GENEVA – Failure to adapt to climate change, persistent extreme weather, and major systemic financial failure are just three of 50 major risks monitored every year in the World Economic Forum’s Global Risks Report. It seems natural to draw connections among them, especially after a “superstorm” shut down Wall Street this past October. Indeed, the report reminds us of the many ways in which systems inevitably affect one another in our interdependent world.
More important, the report warns of the dangers of multiple systems failing. Two of the world’s most fundamental systems, for example, are the economy and the environment; their interplay underpins the first of three case studies of risk in this year’s report.
The 1,000 experts who responded to the WEF’s annual Global Risks Perception Survey, on which the report is based, ranked climate-change adaptation as their top environmental concern in the coming decade. This reflects a wider shift in thinking about the climate, with growing acceptance that we are now locked in to some degree of global temperature change and need to adapt locally – for example, by strengthening our critical infrastructure systems in order to boost their resilience to extreme weather events.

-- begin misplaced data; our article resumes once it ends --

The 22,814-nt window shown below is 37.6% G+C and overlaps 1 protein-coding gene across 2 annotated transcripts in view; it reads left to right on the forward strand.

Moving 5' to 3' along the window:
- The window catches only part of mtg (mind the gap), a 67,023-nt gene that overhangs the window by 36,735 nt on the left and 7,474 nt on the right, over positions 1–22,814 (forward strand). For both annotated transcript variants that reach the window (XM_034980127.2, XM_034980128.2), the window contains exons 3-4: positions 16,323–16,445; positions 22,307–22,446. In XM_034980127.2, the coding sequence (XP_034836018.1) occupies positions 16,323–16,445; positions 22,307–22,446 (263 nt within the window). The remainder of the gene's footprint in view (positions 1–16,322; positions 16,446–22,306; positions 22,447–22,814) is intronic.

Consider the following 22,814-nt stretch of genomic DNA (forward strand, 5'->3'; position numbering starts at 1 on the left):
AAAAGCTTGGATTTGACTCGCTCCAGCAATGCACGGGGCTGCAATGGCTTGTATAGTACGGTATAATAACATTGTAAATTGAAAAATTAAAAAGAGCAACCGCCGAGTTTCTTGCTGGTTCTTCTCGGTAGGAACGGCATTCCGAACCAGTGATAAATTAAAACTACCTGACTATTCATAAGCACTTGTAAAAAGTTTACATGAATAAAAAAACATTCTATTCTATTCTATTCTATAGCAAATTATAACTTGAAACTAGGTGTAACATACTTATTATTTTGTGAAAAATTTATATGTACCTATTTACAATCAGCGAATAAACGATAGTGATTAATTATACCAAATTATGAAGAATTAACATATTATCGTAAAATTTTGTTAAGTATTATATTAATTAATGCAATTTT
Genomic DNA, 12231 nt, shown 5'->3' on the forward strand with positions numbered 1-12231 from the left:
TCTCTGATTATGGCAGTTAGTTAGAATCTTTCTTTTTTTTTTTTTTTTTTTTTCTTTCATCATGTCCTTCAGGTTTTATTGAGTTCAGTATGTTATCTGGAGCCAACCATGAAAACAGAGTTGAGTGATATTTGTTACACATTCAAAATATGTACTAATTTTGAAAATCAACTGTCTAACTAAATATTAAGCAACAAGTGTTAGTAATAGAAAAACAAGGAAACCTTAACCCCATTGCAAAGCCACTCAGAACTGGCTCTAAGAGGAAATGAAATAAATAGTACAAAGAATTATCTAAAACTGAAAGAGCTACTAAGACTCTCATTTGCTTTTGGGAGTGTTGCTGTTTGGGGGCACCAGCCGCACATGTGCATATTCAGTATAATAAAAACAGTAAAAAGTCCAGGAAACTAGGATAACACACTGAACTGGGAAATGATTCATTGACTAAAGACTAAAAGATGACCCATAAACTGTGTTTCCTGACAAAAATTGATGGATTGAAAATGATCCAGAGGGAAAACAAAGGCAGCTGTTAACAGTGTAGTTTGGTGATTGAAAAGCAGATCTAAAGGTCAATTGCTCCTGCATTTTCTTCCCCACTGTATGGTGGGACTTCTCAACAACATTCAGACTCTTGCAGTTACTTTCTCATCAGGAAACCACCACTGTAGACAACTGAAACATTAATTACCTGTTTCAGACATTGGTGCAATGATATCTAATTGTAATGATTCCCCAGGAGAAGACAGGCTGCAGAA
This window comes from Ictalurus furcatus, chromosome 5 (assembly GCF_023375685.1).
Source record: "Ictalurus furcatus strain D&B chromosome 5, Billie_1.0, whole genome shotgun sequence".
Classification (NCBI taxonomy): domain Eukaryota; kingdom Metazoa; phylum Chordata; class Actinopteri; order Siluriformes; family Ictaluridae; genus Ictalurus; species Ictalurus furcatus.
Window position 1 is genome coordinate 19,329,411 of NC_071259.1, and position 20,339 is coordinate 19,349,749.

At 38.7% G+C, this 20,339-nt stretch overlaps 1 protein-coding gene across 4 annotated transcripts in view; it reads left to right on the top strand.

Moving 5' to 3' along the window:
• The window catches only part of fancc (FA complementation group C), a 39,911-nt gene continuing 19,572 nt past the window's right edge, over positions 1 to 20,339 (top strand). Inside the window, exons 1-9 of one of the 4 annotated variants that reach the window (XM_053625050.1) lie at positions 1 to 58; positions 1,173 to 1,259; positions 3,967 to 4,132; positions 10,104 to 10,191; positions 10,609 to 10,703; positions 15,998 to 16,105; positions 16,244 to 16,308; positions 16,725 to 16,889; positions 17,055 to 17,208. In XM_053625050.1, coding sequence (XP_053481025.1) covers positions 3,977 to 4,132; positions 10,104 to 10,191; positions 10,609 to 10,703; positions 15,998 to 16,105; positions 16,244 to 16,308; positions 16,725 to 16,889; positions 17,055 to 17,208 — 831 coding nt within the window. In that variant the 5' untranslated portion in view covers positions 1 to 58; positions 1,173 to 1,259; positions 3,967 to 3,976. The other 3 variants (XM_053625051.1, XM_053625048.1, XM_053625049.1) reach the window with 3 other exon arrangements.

But we face these environmental challenges at a time of persistent economic weakness. Global growth remains slow; and, with monetary and fiscal policies having a limited impact on economic recovery, governments have neither the resources nor the courage to push for major projects. Not surprisingly, our survey group ranked chronic fiscal imbalances second among 50 global risks that are most likely to manifest themselves over the next ten years.